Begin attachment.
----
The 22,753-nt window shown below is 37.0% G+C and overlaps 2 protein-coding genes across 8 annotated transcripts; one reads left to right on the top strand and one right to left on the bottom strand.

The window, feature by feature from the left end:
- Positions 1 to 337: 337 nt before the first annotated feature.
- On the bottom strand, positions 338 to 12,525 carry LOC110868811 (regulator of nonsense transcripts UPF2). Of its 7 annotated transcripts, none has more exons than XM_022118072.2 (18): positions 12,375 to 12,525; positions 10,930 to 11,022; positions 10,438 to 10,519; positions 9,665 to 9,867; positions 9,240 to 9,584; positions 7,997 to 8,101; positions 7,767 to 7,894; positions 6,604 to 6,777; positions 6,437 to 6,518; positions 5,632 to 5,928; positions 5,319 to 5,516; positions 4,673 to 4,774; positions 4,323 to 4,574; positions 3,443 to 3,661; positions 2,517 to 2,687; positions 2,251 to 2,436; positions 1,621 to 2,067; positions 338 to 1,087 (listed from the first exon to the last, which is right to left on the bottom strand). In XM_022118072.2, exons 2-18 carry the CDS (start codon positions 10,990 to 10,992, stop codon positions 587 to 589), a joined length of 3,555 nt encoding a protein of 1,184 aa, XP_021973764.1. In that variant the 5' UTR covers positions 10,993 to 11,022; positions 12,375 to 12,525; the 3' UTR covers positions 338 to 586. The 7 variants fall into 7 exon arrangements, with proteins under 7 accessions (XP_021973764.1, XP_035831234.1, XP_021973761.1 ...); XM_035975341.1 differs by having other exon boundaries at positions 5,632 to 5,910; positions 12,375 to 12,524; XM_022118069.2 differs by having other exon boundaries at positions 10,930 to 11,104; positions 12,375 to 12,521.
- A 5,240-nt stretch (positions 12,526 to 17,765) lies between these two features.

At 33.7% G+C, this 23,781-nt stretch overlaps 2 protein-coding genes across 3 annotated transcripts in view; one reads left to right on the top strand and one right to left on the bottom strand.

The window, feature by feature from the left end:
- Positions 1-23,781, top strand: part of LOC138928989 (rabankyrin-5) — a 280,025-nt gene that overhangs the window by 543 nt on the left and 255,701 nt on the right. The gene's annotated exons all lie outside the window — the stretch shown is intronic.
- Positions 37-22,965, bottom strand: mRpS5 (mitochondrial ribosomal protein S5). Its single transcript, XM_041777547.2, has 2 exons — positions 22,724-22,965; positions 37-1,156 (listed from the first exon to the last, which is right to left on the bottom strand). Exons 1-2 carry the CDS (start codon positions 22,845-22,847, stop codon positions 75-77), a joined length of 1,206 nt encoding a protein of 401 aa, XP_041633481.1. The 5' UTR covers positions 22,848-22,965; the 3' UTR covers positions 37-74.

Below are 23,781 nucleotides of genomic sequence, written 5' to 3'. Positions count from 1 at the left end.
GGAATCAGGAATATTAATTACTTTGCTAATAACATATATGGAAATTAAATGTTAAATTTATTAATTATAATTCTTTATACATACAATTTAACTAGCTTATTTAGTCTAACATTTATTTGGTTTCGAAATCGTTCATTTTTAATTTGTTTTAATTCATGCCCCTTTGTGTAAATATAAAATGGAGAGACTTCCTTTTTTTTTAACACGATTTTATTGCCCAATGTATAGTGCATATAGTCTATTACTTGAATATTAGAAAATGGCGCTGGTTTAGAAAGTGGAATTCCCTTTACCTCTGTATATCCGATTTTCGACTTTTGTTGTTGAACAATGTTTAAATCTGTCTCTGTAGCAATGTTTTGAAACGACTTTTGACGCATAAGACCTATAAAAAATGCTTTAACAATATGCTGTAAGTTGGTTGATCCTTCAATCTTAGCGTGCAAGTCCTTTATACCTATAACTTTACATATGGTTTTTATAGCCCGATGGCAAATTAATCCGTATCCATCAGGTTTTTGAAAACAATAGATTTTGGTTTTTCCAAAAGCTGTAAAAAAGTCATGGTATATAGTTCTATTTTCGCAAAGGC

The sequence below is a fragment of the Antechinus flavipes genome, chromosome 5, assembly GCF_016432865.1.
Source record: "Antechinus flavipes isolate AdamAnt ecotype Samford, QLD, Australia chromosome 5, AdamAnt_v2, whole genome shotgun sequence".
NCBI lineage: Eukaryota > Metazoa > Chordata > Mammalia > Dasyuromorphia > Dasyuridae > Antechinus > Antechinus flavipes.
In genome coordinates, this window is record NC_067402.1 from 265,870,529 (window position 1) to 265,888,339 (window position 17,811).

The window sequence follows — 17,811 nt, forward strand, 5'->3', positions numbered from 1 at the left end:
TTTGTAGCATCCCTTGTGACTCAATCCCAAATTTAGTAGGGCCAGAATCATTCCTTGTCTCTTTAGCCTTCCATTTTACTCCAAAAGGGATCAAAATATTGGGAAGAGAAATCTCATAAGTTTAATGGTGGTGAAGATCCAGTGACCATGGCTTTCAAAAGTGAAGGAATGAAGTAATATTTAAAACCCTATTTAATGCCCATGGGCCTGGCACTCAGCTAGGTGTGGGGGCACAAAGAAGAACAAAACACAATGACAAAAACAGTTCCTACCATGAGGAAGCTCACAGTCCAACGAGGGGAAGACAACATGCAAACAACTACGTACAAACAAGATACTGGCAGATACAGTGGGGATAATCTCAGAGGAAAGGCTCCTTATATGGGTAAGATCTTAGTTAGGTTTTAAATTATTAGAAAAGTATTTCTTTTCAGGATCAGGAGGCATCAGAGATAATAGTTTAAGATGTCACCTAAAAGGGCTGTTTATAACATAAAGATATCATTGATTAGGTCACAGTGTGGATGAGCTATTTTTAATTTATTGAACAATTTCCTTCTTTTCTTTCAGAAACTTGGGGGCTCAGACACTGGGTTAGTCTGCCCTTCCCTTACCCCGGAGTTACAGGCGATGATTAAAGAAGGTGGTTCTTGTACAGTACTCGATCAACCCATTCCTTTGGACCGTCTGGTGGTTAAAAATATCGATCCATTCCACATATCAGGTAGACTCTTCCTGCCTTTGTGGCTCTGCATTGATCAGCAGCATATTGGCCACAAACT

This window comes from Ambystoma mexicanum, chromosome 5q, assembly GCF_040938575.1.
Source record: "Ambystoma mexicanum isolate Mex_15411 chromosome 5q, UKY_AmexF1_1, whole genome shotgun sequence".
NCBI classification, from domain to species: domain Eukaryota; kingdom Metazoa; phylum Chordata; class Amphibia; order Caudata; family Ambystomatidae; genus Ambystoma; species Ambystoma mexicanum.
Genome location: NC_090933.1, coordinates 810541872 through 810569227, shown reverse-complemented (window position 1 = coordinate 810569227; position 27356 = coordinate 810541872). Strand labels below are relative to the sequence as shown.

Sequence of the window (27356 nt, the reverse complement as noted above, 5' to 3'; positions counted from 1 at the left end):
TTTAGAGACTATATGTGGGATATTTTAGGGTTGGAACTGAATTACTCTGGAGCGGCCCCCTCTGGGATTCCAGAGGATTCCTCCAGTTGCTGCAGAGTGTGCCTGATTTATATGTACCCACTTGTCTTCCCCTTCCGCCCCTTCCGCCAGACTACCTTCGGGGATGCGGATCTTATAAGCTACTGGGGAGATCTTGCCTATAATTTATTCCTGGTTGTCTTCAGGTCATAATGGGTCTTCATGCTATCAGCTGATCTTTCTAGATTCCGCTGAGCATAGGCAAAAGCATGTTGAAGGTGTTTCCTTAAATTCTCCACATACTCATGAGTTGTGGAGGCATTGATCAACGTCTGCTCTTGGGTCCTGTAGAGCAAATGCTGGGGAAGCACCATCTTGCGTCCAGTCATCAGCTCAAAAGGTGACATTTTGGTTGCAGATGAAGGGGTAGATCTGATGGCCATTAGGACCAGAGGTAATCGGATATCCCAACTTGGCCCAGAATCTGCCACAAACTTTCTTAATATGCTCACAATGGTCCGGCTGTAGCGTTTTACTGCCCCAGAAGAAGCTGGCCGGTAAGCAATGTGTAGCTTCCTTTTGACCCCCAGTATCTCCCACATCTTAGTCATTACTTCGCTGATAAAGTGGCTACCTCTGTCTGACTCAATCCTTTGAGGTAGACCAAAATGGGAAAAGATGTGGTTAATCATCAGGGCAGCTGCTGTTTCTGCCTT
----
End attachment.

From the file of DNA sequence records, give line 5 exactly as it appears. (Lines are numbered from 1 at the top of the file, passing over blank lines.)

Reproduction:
- A 5,240-nt stretch (positions 12,526 to 17,765) lies between these two features.